I am glad your Dad is getting the chair ready for us again we’ll have to mind how we go next time. Of course that is an old complaint with armchairs, ours has it at home. I wonder how it caught it. Glad you liked the “Better ‘ole”. I wish I could have been with you but never mind this last week I have had to find one or two better ‘oles. I think I mentioned that I have received my cornet, last Monday week, but have not been able to undo the parcel: no time. That sounds as if I am busy doesn’t it. The months do certainly fly by, it will soon be Christmas and by then I hope that this conflict is over. It is possible but I don’t think probable. We mustn’t get too excited about peace before it’s here (in fact that’s general orders of the day). I guess Harold Day was busy for a little while when the she’ll burst near him, at any rate I’m glad he wasn’t hurt. Sometimes shells do have a habit of dropping uncomfortably near but as long as no one is hurt they can fall where they like.

The nights do draw in quickly now and if your office is moved you won’t have so far to walk home although it is not much farther. Perhaps Mr.P. will open an office in Rue de Tibre if you ask him. I hope that you enjoy the dance: I presume you’re[?] to go. Well I must close now as I am almost monopalizing the table and lamp.

With Love

From Yours Ever

Will xx

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15th October 1918

Dearest Emmie

Yours to hand of the 7th inst: Yes, we did enjoy that little rest although it was only for a few days and I don’t suppose we will have another time like that for some time to come. Your idea of an Estaminet I fear is wrong but of course there are “some” and ”some” compre? I should think that the Marlboro’ would pay better as a cinema and if it is very good you will have to take me there one of these times. I would like to get my photo taken but as we are at least 30 miles from civilization it would be rather difficult. You would be surprised to see the Batt: turn out to catch a glance of a civilian but that is what would happen should one drop this way. I would certainly like to see the battered village in Trafalgar Square and the trenches and would be able to compare it with the actual. Thanks also for the Mag: I suppose I should drop a few lines to Mr Ferraro; well I will do so if I get time. I sent a letter to Harold Day yesterday but I don’t know if he will get it because I’ve written to an address I had about two years ago. I have written Mr Avery and also to a friend (male) at Colchester, so you see I have been busy. Well my dear I must draw to a close now and help with the veg for dinner.

With Fondest Love

from Yours Ever

Will xx

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15th October 1918

Dearest Emmie

I don’t know what you must be thinking of me writing so little lately but I have been busy. We are now on open warfare and I, being up the line and advancing so quickly, have had very little chance to write. We are now in a village which four days ago was occupied by “Jerry”. There were a few people left behind and of course they have been sent away. We are now in civilian houses which have not been shelled very much. Everything is like home. Beds to sleep in, plenty of coal and fires and also plenty of veg: which we lose no time in digging and having for dinner. Of course when we first took over the houses we were very careful with what we touched; especially wires and electric switches etc. We lit an oil lamp and it had not been alight two minutes before it went up as if it had been set to go off. Of course it might have been a trick of a Jerry and perhaps not: anyway we are very careful. I hear from the papers that the latest big town taken is in ruins but I fear that statement is a bit exaggerated. I am pleased to say that our Batt. casualties have been very slight and I hope they remain low. I haven’t had a letter from you now for over a week but I know there must be some for me somewhere. I went over a ruined church yesterday but there was no organ in it. It [was] a pity to see all the vestments strewn over the floor which must have cost over £1,000. There are plenty of pianos in the empty houses and I have lost no time in having a tune. There is a lot of buck-shee furniture everywhere, one side-board in a house or cabinet is worth about £300. It is a shame to see the destruction but if course this is only a pin’s point on the line. The boys are now making something with flour and water. Some want to make pancakes and some jam tart. I think it looks like the paste we used to use at the shop. The latest up last night was that peace had been declared but the guns are still going this morning so I suppose they have not heard of it. If they are going to have peace this year they had better hurry up about it.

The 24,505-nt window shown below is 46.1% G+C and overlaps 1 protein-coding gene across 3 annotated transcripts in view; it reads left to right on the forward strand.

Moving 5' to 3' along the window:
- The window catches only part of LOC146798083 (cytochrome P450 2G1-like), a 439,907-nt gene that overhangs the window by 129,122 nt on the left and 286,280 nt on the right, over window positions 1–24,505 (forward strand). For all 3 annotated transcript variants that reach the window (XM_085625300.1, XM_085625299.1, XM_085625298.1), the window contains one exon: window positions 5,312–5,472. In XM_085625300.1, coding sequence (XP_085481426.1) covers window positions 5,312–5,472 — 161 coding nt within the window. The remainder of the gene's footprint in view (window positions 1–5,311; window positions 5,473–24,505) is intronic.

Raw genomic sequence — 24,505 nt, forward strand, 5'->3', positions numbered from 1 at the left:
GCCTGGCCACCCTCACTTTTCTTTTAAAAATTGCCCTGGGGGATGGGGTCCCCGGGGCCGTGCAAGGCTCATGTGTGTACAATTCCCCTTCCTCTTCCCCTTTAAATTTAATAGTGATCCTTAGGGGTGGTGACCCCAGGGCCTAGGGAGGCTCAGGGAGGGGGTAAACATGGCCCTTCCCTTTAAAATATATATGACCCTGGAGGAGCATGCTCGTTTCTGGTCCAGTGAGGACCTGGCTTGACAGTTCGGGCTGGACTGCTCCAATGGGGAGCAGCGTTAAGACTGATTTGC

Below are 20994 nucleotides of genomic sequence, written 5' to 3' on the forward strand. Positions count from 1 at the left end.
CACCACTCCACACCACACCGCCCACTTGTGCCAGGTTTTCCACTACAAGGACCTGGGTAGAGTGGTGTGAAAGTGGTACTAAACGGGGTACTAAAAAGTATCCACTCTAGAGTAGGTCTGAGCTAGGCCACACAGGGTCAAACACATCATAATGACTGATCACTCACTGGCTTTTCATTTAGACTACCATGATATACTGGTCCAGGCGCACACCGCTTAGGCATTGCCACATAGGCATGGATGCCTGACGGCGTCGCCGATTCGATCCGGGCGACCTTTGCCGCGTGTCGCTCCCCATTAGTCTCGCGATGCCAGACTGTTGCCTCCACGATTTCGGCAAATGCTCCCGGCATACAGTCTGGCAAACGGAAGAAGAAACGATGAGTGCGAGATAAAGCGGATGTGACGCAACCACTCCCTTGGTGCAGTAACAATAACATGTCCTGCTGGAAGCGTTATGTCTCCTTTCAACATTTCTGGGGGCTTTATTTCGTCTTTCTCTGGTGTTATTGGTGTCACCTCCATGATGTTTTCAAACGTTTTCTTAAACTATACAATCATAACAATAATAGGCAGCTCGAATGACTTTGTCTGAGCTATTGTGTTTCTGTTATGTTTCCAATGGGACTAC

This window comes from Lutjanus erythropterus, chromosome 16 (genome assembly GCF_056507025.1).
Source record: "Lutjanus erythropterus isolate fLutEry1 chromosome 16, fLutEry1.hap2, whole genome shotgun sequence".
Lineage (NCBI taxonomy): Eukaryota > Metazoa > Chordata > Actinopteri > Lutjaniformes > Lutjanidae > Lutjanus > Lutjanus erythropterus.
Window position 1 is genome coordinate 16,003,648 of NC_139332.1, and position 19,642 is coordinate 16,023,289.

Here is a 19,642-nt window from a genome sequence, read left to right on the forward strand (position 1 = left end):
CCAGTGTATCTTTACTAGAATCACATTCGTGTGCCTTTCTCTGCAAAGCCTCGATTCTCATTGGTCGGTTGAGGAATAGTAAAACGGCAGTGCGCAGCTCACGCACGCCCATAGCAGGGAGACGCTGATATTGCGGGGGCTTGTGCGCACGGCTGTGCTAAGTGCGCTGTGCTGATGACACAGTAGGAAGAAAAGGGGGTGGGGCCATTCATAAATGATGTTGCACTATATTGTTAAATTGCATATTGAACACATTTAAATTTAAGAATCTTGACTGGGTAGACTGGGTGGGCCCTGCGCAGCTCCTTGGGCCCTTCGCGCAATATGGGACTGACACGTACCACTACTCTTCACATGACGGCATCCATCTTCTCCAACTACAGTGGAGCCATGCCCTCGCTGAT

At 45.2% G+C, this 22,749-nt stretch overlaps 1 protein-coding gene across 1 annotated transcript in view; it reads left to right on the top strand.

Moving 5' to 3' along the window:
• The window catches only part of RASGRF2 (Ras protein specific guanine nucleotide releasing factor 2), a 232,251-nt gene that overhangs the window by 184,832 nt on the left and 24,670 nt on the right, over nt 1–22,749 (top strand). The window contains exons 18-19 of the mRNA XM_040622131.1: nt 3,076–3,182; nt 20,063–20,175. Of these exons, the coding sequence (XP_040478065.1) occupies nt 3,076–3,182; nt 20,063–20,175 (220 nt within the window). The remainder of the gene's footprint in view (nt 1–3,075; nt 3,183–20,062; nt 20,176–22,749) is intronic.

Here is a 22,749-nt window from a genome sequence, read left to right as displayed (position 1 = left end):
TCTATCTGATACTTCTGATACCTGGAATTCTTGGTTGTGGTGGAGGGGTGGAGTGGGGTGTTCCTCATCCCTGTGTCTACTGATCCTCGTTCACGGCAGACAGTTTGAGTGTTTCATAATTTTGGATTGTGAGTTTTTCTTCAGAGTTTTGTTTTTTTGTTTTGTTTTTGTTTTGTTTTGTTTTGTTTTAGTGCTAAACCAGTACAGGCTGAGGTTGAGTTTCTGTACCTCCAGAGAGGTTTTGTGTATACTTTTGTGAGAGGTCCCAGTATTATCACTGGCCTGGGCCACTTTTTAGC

I am very lucky in one way and that is so far I have always been in a house, barn or cellar every night whereas most of the boys have been in the open. We have had to dig in about half-a-dozen times and I am getting quite used to it. How is the organ at the church going on have they finished it yet. I don’t think I have nay more to write this time so will close with

Fondest Love

From Yours Ever

Will xx

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13th October 1918

Dear Emmie

A few more lines to let you know that I am still O.K. We are having a fairly good time and I will write more when I have more time. I guess you will expect a long letter next time, what? I hear there is a mail up so expect a letter or two from you. Please remember me to your Ma & Pa.

Fondest Love

From Will xx

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12th October 1918

Dear Emmie

Yours to hand of the 3rd inst. we are very busy lately and I havn’t had much time to write. I don’t know if this letter will get away today. My cornet came last Monday but I havn’t even had time to look at that. I havn’t had any letters lately but I dare say there are some waiting for me. I am not allowed to write a long letter this time, hope you are alright.

Fondest Love from Will

P.S. Please excuse writing.